Prevention of breast tumor angiogenesis and metastasis by cytostatic molecules in relevant mouse models
© BioMed Central 2003
Published: 1 October 2003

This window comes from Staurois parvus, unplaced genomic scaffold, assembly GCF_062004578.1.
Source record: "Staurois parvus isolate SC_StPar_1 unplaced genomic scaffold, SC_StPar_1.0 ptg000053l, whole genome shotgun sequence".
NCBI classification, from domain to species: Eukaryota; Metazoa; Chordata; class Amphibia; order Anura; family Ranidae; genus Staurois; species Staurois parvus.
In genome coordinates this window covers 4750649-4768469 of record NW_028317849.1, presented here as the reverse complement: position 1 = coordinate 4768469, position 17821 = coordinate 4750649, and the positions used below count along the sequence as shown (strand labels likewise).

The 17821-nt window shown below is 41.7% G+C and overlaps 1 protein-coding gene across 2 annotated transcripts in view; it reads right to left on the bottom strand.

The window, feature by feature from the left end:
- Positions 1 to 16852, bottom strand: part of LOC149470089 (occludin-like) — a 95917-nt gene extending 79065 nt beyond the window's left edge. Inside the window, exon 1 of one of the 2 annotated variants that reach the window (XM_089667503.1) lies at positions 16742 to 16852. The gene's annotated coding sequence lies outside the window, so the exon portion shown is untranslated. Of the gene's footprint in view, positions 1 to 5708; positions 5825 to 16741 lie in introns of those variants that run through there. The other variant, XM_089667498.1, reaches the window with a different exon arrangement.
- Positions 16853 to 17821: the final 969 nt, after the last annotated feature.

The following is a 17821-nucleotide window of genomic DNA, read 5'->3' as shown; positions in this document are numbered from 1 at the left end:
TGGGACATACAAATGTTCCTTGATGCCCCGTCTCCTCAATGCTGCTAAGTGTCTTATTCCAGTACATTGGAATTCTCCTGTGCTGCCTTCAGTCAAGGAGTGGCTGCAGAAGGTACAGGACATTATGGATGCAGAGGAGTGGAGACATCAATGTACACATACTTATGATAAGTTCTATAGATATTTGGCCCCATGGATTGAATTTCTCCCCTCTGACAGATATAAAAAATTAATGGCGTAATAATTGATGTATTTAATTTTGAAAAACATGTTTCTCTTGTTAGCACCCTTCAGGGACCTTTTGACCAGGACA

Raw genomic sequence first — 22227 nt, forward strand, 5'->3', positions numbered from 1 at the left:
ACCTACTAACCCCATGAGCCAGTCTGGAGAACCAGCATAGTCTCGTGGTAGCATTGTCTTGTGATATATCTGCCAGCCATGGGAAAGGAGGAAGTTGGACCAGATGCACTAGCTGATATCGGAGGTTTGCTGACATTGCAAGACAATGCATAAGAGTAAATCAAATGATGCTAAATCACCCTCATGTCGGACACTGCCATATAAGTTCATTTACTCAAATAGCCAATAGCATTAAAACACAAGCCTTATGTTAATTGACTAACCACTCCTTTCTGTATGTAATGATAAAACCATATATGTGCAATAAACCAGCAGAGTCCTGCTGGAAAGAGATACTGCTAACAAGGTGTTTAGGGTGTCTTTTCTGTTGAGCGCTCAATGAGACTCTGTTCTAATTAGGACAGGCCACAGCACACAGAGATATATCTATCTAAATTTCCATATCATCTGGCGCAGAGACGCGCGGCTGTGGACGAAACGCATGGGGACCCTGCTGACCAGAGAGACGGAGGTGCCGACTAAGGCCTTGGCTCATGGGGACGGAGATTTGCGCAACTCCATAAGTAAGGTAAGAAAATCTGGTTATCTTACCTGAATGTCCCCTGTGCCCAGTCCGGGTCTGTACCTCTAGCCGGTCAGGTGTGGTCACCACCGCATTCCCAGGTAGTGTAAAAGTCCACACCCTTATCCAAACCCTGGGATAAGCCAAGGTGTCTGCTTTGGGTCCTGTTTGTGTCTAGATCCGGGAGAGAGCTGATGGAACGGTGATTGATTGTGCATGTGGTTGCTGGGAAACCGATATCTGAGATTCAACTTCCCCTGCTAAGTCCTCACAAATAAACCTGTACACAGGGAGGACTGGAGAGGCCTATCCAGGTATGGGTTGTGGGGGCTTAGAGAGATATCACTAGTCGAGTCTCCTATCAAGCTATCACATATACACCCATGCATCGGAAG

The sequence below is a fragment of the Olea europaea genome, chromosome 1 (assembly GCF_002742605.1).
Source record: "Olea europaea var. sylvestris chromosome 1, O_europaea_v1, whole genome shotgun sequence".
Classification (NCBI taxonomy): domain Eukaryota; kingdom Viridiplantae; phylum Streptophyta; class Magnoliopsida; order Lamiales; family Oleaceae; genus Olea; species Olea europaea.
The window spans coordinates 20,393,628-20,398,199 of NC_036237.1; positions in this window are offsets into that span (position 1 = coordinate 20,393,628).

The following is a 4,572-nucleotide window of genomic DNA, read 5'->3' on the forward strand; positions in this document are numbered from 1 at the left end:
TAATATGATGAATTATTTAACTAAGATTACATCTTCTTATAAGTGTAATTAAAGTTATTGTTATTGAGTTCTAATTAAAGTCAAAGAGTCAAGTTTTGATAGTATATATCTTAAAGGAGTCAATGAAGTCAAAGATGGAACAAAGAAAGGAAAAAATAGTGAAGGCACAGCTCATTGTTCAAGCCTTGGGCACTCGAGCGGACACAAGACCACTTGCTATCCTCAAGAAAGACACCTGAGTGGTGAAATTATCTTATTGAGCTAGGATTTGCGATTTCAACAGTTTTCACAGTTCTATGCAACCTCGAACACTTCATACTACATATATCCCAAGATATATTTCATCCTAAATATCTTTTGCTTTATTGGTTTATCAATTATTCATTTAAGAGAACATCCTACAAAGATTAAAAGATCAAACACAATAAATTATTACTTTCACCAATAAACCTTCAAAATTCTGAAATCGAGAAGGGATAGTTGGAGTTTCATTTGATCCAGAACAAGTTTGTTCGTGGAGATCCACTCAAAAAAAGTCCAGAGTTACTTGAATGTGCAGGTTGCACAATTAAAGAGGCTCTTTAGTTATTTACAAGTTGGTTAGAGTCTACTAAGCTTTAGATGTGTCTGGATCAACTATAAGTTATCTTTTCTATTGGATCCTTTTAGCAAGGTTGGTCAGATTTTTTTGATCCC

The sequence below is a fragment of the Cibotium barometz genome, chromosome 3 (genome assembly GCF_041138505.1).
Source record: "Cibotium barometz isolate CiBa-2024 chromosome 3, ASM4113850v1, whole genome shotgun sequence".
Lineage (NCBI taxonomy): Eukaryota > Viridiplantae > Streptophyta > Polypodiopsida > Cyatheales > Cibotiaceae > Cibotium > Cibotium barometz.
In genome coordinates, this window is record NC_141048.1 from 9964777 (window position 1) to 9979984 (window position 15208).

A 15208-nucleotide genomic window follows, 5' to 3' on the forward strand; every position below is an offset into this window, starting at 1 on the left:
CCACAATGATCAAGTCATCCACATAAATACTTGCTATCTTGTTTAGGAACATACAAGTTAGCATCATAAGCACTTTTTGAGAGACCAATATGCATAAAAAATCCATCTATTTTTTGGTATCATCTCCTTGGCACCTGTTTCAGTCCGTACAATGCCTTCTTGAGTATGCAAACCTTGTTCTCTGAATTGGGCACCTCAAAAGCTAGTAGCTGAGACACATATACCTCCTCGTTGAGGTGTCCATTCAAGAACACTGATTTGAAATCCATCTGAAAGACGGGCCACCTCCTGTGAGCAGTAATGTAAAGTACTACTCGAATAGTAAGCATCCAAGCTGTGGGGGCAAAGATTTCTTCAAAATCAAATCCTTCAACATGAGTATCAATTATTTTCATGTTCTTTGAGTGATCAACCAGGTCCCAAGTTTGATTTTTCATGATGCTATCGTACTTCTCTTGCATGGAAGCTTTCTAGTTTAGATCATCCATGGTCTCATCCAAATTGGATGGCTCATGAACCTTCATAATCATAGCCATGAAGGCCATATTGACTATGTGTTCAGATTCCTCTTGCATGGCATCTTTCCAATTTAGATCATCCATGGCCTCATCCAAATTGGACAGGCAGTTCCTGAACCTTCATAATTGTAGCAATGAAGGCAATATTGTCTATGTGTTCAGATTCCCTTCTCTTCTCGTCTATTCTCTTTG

Human breast cancer cells are capable of secreting a variety of growth factors which have autocrine and paracrine functions such as fibroblast growth factor 2, platelet-derived growth factor and transforming growth factor beta. Modulations of the synthesis of these paracrine growth factors by non-toxic therapeutic agents has not been fully investigated. Sodium phenylacetate (NaPa), a physiological metabolite of phenylalanine, has an antiproliferative effect against several human cancer cell lines. We have previously shown that NaPa exhibits powerful anti-tumor activity against breast cancer MCF7-ras xenografts in nude mice. Moreover, in this model, we have observed that NaPa can prevent tumor recurrence after tamoxifen treatment. Although glutamine depletion was proposed as a mechanism underlying NaPa growth inhibition, protein prenylation, regulating cellular function of p21/ras, may also be inhibited by NaPa. We showed that NaPa modifies the synthesis of growth factors secreted by MCF-7 and MCF-7ras tumor cells leading to cell proliferation inhibitions. This could explain in vitro and in vivo NaPa inhibition of MCF-7ras cells, which secreted higher levels of these growth factors. It was hypothesized that inhibiting tumor angiogenesis will halt tumor growth and decrease metastatic potential. Anti-angiogenic agents targeting the tumor vasculature are expected to block the neovascularization and thereby prevent metastasis. We previously showed that carbomethyl benzylamide dextran (CMDB7) prevents tumor growth and tumor angiogenesis by binding to angiogenic growth factors, thereby preventing them from reaching their receptors on tumor or stromal cells. We showed that CMDB7 inhibited neovessel formation within the fibroblast growth factor 2-enriched matrigel in mice, and its anticancer effect was then tested in a metastatic breast cancer model. Human MDA-MB435 cells were injected into the mammary fat pad of nude mice, and breast tumors developed within 1 week; all the mice had lung metastases at 12 weeks. CMDB7 treatment for 10 weeks reduced the incidence of the lung metastases to 12%. Histological analysis showed markedly less tumor neovascularization in the CMDB7-treated mice. We studied the uptake of CMDB7 labeled with 99mTc in MCF-7ras-tumor-bearing mice. The blood clearance of 99mTcCMDB7is rapid and the liver, speen and kidney uptakes are weak. Our results confirm the non-toxicity of CMDB7 and the usefulness of CMDB7 in cancer therapy by targeting breast tumors. Associations of CMDB and NaPa show a synergestic antiproliferative effect on the MCF-7ras cell line. We have synthesized new molecule esters of CMDB with phenyl-acetic acid. These new molecules, called NaPaC, are 100-fold more efficient on the in vitro growth of these cells. NaPaC inhibits the MCF-7ras tumor growth in nude mice 10-fold more than the parental molecules. Moreover, NaPaC have a strong anti-angiogenic effect on the MCF-7ras tumors. This anti-angiogenic effect is associated with a strong necro-apoptotic effect both in vitro and in vivo. Taken together, these results show that new cytostatic atoxic molecules, in associations, can be used as anti-tumoral, anti-angiogenic and anti-metastatic therapies in breast cancer.